7. Aksel Andersen Sweden (Belarus) during the years 1942-1943 served as a guard in the Judenlager established by the Nazis in Bobruisk, Belarus, during which almost all the Jewish inmates of the camp were executed or died of the horrible physical conditions.
8. Johann Robert Riss Germany (Italy) participated in the murder of 184 civilians in Padule di Fucecchio, Italy on August 23, 1944.
9. Algimantas Dailide Germany (Lithuania) served in the Saugumas (Lithuanian Security Police) in Vilnius arrested Jews and Poles who were subsequently executed by the Nazis and Lithuanian collaborators.
10. Jakob Palij USA (Poland) served as a guard in the Trawniki concentration camp.
The Wiesenthal Center publishes a list of its most wanted Nazis every year, proof that obeying illegal orders will come back to haunt even junior NCOs.
Posted: June 23, 2021 at 6:54 am
Japan has spent at least $ 15.4 billion on hosting the Olympics and wants to leave its face to host the Tokyo Olympics on July 23.
Tokyo, Japan Will the postponed Tokyo Olympics be held despite rising opposition and a pandemic?
The answer is almost certainly yes.
Richard Pound, a senior member of the International Olympic Committee, emphasized in an interview with a British newspaper.
These things work, except for Armageddon, which we cant see or anticipate, Pound told Evening Standard.
Tokyo is under the state of emergency of COVID-19, but IOC Vice President John Coates said the game will start on July 23.
As an exclamation point, the Australian softball team (the first major group of foreign players set up an Olympic base in Japan) arrived in Tokyo on Tuesday.
So, the Olympics are just around the corner. but why?
Start with the Government of Japans decision to bet billions of dollars to maintain an overwhelmingly favorable contract for the IOC and policies that may help maintain the position of Prime Minister Yoshihide Suga.
These factors overturned bitter criticism from medical institutions concerned that the Olympics could spread a variant of COVID-19. Cancellation call from Asahi Shimbun, The game sponsor and the second best-selling newspaper in the country. The US State Department has issued a Level 4 Travel Ban warning to Japan, along with Tokyo and other regions, in an emergency that expires on June 20.
And the face of salvation.Japan is Officially spent $ 15.4 billion However, some government audits suggest that the Olympics are more than that. All but $ 6.7 billion are publicly funded. China, a geopolitical rival, 2022 winter olympic games Only six months after the end of Tokyo, you can claim the center stage if Tokyo fails.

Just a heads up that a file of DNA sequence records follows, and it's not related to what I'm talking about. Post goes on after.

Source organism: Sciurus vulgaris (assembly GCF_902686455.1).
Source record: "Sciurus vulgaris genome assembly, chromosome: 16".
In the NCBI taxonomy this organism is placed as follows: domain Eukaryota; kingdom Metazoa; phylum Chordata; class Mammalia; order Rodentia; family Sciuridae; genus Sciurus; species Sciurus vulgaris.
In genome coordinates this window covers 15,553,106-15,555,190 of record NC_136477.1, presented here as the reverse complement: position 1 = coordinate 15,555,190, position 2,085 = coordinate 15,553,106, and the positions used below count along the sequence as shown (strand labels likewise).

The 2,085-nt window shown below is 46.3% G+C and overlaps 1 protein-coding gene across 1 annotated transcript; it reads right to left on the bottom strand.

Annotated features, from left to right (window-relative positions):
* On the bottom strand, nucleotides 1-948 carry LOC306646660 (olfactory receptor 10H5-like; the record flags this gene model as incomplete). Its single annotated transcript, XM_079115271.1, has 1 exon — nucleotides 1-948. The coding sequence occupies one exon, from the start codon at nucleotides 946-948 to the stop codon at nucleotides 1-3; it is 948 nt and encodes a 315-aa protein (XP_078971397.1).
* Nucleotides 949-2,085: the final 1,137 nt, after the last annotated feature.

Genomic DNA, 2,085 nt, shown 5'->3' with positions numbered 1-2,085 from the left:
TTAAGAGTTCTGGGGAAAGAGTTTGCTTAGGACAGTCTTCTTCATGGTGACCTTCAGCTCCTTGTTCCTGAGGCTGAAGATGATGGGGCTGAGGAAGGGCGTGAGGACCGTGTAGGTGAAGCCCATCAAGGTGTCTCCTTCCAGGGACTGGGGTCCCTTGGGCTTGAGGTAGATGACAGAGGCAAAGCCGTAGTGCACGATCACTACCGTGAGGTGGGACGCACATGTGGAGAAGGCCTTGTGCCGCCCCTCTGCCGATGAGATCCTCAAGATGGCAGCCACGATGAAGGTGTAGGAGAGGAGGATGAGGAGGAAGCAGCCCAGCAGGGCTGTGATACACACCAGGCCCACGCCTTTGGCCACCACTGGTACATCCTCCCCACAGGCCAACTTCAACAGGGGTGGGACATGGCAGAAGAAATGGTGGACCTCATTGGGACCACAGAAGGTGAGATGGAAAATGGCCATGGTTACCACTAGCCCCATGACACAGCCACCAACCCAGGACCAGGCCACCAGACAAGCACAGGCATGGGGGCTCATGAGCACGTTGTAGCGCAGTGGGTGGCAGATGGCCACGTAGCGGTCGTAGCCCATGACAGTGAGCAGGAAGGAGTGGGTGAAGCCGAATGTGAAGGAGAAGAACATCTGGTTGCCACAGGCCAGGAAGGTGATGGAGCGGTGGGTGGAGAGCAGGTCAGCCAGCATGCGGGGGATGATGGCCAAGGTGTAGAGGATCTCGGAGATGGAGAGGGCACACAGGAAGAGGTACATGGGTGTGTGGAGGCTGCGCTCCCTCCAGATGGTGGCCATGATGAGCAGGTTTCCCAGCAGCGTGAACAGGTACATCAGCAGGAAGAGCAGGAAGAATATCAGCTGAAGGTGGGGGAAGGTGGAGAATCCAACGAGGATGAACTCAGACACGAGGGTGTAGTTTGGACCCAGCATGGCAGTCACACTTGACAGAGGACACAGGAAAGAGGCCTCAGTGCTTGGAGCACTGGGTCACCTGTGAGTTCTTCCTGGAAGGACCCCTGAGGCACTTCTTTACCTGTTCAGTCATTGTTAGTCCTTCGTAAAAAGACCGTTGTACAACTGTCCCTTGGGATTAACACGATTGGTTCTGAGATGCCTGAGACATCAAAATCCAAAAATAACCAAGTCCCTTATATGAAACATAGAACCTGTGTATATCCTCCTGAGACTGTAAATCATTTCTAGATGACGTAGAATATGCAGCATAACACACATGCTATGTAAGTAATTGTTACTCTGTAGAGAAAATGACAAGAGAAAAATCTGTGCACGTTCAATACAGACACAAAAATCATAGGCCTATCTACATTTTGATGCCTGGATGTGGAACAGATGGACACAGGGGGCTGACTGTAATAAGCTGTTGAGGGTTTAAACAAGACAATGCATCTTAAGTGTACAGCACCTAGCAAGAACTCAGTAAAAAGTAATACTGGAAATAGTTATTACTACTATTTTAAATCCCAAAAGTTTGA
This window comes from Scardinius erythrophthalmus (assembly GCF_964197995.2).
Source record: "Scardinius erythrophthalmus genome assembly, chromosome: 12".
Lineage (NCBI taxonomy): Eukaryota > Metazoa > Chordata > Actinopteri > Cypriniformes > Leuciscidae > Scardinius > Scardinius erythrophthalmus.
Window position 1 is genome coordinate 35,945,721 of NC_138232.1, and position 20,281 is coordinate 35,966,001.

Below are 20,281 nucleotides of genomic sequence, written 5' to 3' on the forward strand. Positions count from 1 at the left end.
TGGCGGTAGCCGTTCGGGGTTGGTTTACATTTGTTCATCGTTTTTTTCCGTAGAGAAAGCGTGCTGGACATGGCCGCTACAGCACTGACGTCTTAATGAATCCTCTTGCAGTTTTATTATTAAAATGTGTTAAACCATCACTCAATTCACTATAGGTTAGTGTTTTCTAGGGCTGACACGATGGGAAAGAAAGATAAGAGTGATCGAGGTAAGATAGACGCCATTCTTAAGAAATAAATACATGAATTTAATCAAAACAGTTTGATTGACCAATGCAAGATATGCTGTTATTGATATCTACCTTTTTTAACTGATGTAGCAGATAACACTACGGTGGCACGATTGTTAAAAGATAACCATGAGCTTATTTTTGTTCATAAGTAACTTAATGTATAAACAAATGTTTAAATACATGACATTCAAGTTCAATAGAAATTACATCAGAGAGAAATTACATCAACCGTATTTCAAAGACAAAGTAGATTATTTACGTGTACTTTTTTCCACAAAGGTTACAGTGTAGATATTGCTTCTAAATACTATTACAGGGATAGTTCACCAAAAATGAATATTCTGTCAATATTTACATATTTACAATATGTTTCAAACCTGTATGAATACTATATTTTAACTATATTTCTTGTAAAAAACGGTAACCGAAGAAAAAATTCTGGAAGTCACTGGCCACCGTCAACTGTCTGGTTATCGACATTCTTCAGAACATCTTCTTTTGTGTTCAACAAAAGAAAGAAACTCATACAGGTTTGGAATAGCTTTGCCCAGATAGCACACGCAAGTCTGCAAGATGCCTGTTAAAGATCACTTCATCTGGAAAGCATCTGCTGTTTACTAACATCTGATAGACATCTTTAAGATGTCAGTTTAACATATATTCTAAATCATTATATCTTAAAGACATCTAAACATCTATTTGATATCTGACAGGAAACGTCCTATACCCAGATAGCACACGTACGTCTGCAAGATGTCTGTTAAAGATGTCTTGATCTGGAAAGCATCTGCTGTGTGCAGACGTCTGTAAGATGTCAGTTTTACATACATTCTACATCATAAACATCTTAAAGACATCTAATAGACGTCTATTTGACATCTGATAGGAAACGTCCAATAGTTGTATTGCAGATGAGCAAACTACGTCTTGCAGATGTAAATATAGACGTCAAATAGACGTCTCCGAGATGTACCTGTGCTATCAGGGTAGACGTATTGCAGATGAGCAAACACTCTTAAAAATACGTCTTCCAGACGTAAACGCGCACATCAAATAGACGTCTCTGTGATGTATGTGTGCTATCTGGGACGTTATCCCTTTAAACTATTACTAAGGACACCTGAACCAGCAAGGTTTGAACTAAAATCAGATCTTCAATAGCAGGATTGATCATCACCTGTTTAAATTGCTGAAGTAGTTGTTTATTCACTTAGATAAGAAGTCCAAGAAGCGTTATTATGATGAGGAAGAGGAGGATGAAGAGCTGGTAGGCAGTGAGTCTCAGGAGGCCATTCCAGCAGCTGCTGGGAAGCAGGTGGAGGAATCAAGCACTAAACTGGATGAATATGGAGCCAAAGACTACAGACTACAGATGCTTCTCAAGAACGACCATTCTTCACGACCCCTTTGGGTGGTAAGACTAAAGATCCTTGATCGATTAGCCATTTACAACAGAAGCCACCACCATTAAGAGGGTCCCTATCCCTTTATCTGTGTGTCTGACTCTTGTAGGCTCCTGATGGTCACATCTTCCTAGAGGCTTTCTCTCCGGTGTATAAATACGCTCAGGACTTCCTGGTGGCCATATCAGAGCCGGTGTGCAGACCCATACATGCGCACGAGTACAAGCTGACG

The IOC, a non-profit organization based in Switzerland, manages the iron walls under the following conditions: So-called host city contractAnd youre unlikely to cancel alone, as youll lose billions of dollars in broadcast rights and sponsorship revenue.
Although the IOC describes itself as a national sports league, it is a multi-billion dollar sports business, with nearly 75% of its revenue coming from broadcasting rights sales. Another 18% are from 15 top sponsors.
Andrew Zimbalist, an economist at Smith College in Massachusetts and extensive author of the Olympics, said the IOC could lose about $ 3.5 billion to $ 4 billion in broadcast revenue if the Tokyo Olympics were cancelled. He estimates that there may be a small portion of this $ 400- $ 800 million covered by cancellation insurance.
The US broadcaster NBCUniversal is the IOCs largest single source of income.
The IOC also feels a commitment from historical momentum to do this, Zimbalist said in an interview with The Associated Press. Their DNA as a whole says,Oh, yeah. The Japanese government really doesnt have the right to cancel the game. They can go to the IOC and plead, and theyre probably doing it.
Of course, the Japanese government can cancel the Olympics. Bringing the IOC into a court battle with Tokyo would be a public catastrophe. Therefore, such an arrangement will be settled privately.
The IOCs lofty image goes against the myriad corruption scandals of the last few decades.Is The chairman of the Japanese Olympic Committee was forced to resign Two years ago, he was also an IOC member and had a scandal related to bribery of IOC members, a similar scandal surrounding the bid for Rio de Janeiro to land at the 2016 Olympics.
The Olympics are a very strong brand. They are a unique brand. They are a monopoly, Zimbalist said. They are not regulated by any government. All of them probably created a sense of immortality.
The medical community has offered a relentless but ineffective opposition. The Tokyo Metropolitan Medical Association, which has 6,000 members, has requested Prime Minister Suga to cancel. The same is true of the Japanese Medical Association, which chairs the Olympics, which may spread a variant of the coronavirus. Nurses and other medical groups are also repulsing.